Water sensors are an essential part of any oil filtration system. If water gets into your oil or fuel, it can corrode your machines leading to downtime and expensive repair work. The oil itself may develop water-based germs, specifically mould and algae.
These ‘fuel bugs’ can render your oil unusable, but they can also interfere with your production line. Selecting the right water sensor can help you evade this challenge. Here are some criteria you can use to make the appropriate choice.
Sensors function by detecting any drops of water or steam inside your fuel. This water generally sinks to the bottom of the filtration tank, because it’s denser than oil. However, if it’s not evacuated, it can still do some damage. On a good sensor, a light will go on to show the presence of water, so that a machinist can open the water valve.
Water sensors may function automatically, or they may need an operator to play an active role. Because factories are sometimes noisy and full of distractions, the filter operator may not notice the blinking light. If the sensor has a loud alarm, it can help to call his attention to contaminants, so that he can press the switch and release the water sump.
Electronic devices are susceptible to short-circuiting, especially if they’re immersed in liquid. Surges of current could fry the equipment, or shock the person handling them. Many devices are grounded by peeling off a portion of the paint to break the circuit. However, a suitable water sensor should have self-grounding properties. Using a stainless steel probe surrounded by brass threads offers effective self-grounding.
Multi-purpose machinery and devices are an excellent way to cut down production costs. If a single water sensor can be used to clean different types of oil and petroleum derivatives, it saves the cost of buying multiple units. Buy a sensor that is compatible with common manufacturing fluids, such as vegetable oil, used waste oil, sludge dewatering, polish, or biofuel. It should also be compatible with different filtration brands.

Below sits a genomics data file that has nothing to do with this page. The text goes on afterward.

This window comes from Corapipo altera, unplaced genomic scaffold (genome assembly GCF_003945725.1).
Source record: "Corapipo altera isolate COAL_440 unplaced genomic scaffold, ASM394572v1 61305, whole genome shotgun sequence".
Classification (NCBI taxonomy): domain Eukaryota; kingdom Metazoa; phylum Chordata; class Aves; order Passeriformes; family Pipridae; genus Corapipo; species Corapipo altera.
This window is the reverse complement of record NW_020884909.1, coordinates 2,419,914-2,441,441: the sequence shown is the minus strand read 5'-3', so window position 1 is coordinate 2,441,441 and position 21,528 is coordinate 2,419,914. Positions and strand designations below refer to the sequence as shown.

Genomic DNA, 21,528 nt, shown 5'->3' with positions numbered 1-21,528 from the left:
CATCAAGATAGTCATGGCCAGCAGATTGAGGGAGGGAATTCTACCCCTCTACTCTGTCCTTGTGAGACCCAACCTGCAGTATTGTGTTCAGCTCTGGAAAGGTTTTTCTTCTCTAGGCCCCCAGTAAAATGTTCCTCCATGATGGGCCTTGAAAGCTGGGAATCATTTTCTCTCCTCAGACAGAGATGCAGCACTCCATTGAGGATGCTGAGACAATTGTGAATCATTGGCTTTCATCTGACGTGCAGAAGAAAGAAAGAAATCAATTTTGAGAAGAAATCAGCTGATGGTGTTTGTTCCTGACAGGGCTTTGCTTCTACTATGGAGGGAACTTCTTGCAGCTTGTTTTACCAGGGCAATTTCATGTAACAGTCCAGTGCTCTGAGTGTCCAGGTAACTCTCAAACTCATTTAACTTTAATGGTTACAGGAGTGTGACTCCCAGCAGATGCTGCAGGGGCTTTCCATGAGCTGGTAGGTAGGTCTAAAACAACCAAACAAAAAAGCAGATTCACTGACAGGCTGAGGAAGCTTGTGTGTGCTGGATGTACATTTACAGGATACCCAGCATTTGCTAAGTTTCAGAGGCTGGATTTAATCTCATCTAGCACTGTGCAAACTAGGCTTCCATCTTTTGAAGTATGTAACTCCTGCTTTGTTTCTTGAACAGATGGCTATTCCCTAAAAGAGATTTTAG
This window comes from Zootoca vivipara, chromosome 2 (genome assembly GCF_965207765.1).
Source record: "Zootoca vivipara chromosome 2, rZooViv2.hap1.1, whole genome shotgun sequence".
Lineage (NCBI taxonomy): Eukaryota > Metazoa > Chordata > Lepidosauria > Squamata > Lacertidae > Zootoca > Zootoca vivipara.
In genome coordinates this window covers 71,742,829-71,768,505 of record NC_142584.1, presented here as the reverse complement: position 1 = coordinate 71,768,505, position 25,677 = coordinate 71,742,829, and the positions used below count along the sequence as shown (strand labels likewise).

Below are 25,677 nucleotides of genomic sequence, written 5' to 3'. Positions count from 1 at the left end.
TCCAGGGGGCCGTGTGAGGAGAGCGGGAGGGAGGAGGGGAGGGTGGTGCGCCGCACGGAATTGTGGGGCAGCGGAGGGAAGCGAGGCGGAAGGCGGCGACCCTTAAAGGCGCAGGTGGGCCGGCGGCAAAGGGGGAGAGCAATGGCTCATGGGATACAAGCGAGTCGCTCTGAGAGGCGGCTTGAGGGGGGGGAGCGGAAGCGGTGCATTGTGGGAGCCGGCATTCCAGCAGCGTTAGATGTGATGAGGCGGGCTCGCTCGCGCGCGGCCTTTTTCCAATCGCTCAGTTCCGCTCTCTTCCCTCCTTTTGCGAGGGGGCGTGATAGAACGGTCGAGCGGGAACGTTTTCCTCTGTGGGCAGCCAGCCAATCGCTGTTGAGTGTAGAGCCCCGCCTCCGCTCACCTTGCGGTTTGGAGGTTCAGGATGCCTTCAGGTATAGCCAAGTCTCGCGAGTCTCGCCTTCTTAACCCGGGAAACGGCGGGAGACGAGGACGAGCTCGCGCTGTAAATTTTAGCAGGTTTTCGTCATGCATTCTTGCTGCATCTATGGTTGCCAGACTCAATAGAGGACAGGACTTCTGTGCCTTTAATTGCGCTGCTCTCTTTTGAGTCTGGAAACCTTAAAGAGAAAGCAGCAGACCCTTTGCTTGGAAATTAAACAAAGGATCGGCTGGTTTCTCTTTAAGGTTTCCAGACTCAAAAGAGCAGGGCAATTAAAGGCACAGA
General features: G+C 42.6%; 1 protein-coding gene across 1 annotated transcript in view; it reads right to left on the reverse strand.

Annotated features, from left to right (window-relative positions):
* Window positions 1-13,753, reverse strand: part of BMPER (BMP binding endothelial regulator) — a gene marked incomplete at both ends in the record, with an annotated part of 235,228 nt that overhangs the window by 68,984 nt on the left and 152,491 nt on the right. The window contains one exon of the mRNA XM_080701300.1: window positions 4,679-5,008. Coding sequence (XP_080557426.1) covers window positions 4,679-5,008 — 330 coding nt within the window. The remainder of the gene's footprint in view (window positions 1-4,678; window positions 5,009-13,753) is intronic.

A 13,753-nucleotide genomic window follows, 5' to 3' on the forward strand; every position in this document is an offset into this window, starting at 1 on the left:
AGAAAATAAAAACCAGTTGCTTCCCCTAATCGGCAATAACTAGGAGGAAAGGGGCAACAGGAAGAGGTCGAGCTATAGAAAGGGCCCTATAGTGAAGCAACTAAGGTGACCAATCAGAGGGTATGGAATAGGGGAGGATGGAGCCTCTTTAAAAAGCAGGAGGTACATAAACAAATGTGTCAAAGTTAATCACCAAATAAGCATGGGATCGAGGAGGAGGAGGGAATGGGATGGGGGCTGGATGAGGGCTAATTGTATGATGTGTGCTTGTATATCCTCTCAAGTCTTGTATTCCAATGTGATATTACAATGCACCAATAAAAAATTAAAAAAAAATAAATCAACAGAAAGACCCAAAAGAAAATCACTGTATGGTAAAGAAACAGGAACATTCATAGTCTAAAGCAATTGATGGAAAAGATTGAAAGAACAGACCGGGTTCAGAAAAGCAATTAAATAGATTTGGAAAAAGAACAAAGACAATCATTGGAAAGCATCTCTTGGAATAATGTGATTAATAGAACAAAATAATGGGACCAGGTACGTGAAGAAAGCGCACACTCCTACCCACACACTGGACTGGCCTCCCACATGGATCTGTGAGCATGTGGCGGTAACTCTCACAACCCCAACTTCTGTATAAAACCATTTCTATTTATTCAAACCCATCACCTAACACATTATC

Your water sensor will be immersed in oil throughout, with a light current passing through the liquid. Any oxygen particle inside the liquid can fuse with the water to cause rust, which can prevent your sensor from working properly. Check what the internal components of the sensor are made of. Ideally, it should be a material that resists corrosion.
Moving machines require a certain level of maintenance. Parts need to be replaced, and breakages need to be repaired. Sometimes, you just need someone to check your equipment and tell you why it’s no working. These technical visits can add up to a lot, especially if your repairman bills by the hour. Getting a water sensor with a warranty absorbs most of this cost.
To explore our water sensor options, call Interfil today on 02 9533 4433.